The Family and the Political Order
Carlson, Allan C., Modern Age
Family Politics: The Idea of Marriage in Modern Political Thought by Scott Yenor (Waco, TX: Baylor University Press, 2011)
In this provocative intellectual history of the concepts of marriage and family, Scott Yenor makes a sweeping generalization: "Modern political thought has been a battle over the character and meaning of nature." His discussion of an eclectic series of marriage theorists--beginning with the predictable Locke and Rousseau and ending with the less predictable David Popenoe and Pope John Paul II--returns frequently and properly to disputes over the word natural. Along the way Yenor, a professor of political science at Boise State University, provides fresh and useful insights into the oft neglected social philosophies of his subjects. Examining the contemporary "marriage debate," where change advocates seek a "revolution" in the meaning of marriage while "voices of retrenchment" emphasize the "socially desirable goods" that traditional marriage promotes, Yenor also puts forth a promising alternate course: "I do not think that either side in this debate fully captures the communal character of marriage and family, and this book attempts to prepare the way for a richer treatment of marriage as a union of family and community." All the same, the book stumbles at times through a curious exclusion of several important "schools" of political thought, an incomplete recognition of the legal and rhetorical circumstances facing "voices of retrenchment," and a failure to grasp the full implications of the forces driving today's marriage crisis.
Yenor begins with compelling dissections of the ideas of both John Locke and Jean-Jacques Rousseau. Concerning the former, Yenor emphasizes how Locke's defense of revolution (against the Stuarts) required him to debunk all human institutions thought to be natural, from kings to couples. He reduced marriage to a limited contract focused primarily on the procreation and education of children. This accounts for Locke's openness to divorce, polygyny, and polyandry. Yenor correctly emphasizes that Locke's family system would work well within a culture informed by Christian principles, yet also "unravels without these props." Rousseau was "more concerned than Locke that the family approximate nature" and emphasized the natural aspects of maternity, breastfeeding, and the sexual division of labor. He also recognized the need to promote sentiments to combat the selfishness that characterized modern life. One result was Rousseau's model of republican motherhood, a "miracle" woman who would shape her husband and sons into exemplary citizens: "Is there a sight in the world so touching as that of a mother surrounded by her children ... procuring a happy life for her husband and prudently governing the home?"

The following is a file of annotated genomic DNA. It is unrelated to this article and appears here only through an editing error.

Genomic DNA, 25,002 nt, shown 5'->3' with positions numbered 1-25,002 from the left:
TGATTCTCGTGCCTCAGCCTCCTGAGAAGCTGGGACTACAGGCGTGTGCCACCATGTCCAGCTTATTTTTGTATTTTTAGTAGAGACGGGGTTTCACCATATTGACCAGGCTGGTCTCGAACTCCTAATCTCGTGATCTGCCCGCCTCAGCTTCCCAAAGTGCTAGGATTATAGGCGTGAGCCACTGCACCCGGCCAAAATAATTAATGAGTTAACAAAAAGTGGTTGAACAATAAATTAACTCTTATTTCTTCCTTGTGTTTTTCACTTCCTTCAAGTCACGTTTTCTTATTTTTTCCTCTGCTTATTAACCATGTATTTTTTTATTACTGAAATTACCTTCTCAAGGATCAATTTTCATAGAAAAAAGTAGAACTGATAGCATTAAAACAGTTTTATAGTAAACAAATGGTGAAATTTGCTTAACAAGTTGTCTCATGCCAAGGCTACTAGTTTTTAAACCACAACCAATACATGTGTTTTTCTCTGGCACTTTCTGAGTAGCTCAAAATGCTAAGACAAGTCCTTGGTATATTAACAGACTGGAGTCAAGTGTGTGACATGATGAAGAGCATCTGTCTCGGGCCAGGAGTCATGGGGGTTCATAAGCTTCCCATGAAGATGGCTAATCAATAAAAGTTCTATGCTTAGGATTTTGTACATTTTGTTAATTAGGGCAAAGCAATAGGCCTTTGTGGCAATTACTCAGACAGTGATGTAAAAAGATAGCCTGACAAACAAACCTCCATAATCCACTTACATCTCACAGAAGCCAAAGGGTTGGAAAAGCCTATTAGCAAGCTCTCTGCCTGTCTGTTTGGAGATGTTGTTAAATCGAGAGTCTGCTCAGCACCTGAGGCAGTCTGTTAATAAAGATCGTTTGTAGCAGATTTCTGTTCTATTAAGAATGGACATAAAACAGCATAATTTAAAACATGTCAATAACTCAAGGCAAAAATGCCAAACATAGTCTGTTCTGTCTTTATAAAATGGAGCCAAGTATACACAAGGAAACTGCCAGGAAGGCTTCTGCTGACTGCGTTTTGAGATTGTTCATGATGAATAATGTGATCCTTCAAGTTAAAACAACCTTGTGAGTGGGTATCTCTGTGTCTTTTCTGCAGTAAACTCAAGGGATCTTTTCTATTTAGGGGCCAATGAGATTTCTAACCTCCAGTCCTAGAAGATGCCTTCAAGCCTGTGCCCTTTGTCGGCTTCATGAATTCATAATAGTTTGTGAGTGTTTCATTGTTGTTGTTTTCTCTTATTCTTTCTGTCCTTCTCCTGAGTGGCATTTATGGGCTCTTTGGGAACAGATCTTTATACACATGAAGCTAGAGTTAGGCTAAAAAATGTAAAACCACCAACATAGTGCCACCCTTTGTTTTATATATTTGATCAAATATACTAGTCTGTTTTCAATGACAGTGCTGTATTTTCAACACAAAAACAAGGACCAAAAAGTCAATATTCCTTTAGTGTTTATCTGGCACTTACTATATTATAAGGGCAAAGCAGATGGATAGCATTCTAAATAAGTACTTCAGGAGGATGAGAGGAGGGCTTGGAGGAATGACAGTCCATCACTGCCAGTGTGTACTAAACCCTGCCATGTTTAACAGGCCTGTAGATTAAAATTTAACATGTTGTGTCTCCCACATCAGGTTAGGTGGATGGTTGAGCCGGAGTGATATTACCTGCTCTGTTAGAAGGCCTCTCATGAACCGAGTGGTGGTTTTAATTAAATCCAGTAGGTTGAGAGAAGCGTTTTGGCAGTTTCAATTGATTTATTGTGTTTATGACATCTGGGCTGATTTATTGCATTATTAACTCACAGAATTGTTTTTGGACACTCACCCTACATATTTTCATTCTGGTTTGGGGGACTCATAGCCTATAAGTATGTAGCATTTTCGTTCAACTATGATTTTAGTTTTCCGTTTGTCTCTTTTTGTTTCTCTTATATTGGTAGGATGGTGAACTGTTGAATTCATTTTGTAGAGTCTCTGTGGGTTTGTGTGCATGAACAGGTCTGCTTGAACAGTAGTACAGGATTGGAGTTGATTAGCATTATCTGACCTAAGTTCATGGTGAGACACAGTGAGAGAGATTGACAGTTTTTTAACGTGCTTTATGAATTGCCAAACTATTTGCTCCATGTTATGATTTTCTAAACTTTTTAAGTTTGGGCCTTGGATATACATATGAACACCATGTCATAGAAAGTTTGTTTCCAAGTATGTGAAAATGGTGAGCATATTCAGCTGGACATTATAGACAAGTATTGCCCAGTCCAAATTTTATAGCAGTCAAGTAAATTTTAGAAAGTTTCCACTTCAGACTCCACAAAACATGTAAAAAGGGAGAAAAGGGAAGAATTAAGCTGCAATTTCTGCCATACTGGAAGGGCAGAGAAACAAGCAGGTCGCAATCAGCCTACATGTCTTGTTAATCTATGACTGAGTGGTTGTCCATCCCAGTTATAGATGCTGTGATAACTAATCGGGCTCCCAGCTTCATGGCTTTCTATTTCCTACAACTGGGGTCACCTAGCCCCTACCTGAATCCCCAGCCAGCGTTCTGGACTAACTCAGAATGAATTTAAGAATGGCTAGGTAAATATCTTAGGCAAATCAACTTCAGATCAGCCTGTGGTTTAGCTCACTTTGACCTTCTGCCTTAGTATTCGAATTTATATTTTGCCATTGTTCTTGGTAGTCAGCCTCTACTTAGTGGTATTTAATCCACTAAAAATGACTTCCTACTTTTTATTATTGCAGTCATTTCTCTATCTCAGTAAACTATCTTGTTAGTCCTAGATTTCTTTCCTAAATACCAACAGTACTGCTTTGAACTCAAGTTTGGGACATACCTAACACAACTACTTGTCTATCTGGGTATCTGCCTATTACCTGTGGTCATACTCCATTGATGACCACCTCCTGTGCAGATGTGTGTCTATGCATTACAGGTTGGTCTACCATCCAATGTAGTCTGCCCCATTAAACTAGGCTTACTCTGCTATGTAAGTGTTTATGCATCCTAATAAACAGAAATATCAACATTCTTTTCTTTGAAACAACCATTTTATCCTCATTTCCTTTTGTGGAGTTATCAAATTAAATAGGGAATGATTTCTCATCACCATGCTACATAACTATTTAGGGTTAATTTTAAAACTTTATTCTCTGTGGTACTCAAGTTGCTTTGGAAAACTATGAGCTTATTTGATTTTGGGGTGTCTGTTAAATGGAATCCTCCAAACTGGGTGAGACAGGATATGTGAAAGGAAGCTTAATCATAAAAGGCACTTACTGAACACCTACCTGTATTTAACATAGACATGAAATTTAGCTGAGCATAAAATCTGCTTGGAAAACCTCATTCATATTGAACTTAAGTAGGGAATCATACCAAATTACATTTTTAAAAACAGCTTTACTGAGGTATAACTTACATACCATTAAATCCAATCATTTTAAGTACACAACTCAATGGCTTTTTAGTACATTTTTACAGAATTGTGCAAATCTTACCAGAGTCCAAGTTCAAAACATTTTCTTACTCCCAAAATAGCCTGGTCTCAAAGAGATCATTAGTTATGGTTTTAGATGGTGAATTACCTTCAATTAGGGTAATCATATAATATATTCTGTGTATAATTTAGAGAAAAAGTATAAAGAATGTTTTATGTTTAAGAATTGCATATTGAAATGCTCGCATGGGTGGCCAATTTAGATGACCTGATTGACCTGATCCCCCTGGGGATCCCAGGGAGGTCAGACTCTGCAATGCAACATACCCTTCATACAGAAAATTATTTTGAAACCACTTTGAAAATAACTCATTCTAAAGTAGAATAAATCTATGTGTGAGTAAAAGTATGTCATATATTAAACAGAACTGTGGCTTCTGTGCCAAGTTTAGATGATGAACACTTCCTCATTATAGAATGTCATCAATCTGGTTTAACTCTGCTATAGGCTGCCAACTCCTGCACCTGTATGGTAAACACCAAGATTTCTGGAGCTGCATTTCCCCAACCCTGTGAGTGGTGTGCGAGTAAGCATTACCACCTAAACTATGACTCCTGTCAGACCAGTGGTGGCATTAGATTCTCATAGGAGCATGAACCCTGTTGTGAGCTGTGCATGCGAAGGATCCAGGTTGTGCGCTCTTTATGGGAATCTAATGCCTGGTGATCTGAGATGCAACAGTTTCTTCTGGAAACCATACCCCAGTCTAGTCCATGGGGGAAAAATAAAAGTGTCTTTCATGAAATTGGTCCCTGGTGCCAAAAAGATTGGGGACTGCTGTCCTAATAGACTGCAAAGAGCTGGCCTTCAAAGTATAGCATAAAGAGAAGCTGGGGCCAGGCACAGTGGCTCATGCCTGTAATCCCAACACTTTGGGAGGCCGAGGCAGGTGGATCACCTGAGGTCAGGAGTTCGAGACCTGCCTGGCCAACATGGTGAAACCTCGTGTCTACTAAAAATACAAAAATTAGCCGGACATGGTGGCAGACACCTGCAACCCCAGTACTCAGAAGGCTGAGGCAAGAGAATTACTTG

The book's most original chapter focuses on G. W. F. Hegel, who--Yenor argues--successfully reconciled the goods found within marriage and family life with the goods produced by larger communities. Hegel's trademark mode of dialectical analysis usually showed "natural" institutions overcome by the progress of History. His only exception came as he contemplated the home; in Yenor's summation, "A 'natural' family--private, small, tightly knit, mutually dependent, effective, emotionally intense, and unified--emerges once History purges it of unnatural elements." Hegel emphasized that marriage begins as contract only to supersede it as marital partners "consent to constitute a single person and to give up their natural and individual personalities within this union." Such "ethical love" is consummated where "I find myself in another person." In this self-limitation of marriage, men and women actually achieve liberation. Such analysis leads Hegel to conclude that the sexual division of labor is "natural" and "that nature is, in this case, normative." Yenor says that Hegel "overstates the differences between the sexes" but otherwise finds the Hegelian family admirable. …